Psychomusicology: Music, Mind, and Brain, 29(2-3), 100–116. https://doi.org/10.1037/pmu0000233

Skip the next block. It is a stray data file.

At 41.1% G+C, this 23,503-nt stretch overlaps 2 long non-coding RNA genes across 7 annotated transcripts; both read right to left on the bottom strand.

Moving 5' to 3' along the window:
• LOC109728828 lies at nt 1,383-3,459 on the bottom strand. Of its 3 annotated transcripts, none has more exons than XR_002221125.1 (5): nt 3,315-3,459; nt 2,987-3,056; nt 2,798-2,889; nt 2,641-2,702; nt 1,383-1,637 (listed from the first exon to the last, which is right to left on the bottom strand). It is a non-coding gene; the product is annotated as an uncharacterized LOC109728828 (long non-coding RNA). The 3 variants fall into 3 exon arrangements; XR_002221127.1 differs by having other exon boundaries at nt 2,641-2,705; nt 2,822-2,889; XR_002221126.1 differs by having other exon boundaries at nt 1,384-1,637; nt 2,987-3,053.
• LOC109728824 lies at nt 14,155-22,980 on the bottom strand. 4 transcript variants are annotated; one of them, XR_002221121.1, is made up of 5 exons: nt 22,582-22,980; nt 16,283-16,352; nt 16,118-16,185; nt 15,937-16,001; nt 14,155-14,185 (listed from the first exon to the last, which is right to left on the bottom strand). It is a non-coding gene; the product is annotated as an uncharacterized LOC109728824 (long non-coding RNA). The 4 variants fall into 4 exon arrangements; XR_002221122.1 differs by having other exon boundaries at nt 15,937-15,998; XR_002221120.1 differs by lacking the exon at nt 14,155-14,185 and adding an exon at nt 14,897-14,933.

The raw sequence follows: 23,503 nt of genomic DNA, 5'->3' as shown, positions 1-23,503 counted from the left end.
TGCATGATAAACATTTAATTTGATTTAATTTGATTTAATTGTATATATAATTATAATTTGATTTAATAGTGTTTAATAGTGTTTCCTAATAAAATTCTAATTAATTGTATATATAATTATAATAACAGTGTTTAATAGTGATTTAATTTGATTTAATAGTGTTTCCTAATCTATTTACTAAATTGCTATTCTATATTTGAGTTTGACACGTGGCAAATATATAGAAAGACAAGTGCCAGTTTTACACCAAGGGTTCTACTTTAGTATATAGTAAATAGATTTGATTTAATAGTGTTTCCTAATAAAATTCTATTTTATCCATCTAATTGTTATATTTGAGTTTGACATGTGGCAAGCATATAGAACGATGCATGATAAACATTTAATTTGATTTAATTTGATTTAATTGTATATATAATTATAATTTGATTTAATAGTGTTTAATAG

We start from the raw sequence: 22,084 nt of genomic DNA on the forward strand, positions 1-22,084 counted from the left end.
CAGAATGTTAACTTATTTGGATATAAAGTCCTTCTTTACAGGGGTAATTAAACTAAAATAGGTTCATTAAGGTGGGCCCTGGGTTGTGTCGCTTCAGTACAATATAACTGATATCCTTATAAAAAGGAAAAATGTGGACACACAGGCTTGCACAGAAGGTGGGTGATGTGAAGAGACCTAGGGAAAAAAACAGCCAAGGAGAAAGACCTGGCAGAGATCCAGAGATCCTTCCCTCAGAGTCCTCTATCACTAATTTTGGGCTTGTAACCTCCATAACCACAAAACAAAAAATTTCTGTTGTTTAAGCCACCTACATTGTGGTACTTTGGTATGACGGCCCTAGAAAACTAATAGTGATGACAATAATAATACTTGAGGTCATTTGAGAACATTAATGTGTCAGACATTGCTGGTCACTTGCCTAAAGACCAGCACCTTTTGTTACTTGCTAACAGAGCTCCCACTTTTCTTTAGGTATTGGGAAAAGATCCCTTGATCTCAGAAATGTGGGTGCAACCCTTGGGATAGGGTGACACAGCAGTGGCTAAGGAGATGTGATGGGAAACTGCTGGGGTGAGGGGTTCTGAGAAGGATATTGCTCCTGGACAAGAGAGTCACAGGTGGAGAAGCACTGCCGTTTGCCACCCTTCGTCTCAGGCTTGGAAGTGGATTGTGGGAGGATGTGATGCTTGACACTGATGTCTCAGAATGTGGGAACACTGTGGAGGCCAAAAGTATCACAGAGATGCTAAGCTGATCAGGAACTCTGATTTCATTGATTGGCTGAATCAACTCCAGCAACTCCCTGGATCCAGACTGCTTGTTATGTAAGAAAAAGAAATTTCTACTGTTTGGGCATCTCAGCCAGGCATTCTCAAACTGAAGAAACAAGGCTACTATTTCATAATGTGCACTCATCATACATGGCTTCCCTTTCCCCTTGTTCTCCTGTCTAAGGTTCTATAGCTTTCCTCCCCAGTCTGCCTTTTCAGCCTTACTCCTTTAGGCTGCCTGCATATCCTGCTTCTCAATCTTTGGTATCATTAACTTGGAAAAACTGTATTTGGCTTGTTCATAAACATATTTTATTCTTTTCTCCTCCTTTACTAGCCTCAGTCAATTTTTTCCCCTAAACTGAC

Can we modify our experience of music by “hearing it as . . .”? It is thought that musical meaning partly arises through the use of cross-domain mappings, or metaphors. These metaphors allow the listener to conceptualize music differently, explaining one domain in terms of another, regardless of musical expertise. The aim of the present line of experiments was to produce a dimensional model of the different metaphors used in Western classical music for a population of musicians and nonmusicians. With a large pool of 540 participants and 3 successive studies based on participants’ own musical experiences (Study 1) and on musical excerpts (Studies 2 and 3), we reduced an extensive list of metaphors collected at concerts to 5 final categories. The experimental setup was based on a combination of exploratory and confirmatory factor analyses to first extract a preliminary model of 5 factors and subsequently to confirm this model with a large number of participants. The resulting Geneva Musical Metaphors Scale comprises 5 metaphorical scales: Flow, Movement, Force, Interior, and Wandering. This model provides insight into how musicians and nonmusicians approach the use of metaphors when listening to Western classical music. This model might provide scientific grounds for music educators, musicians, and guided imagery and music practitioners to improve communication and teaching. It also creates a new way to label musical excerpts and classify them. Finally, this research offers a basis for investigating the understudied role of metaphors and visual imagery in classical music.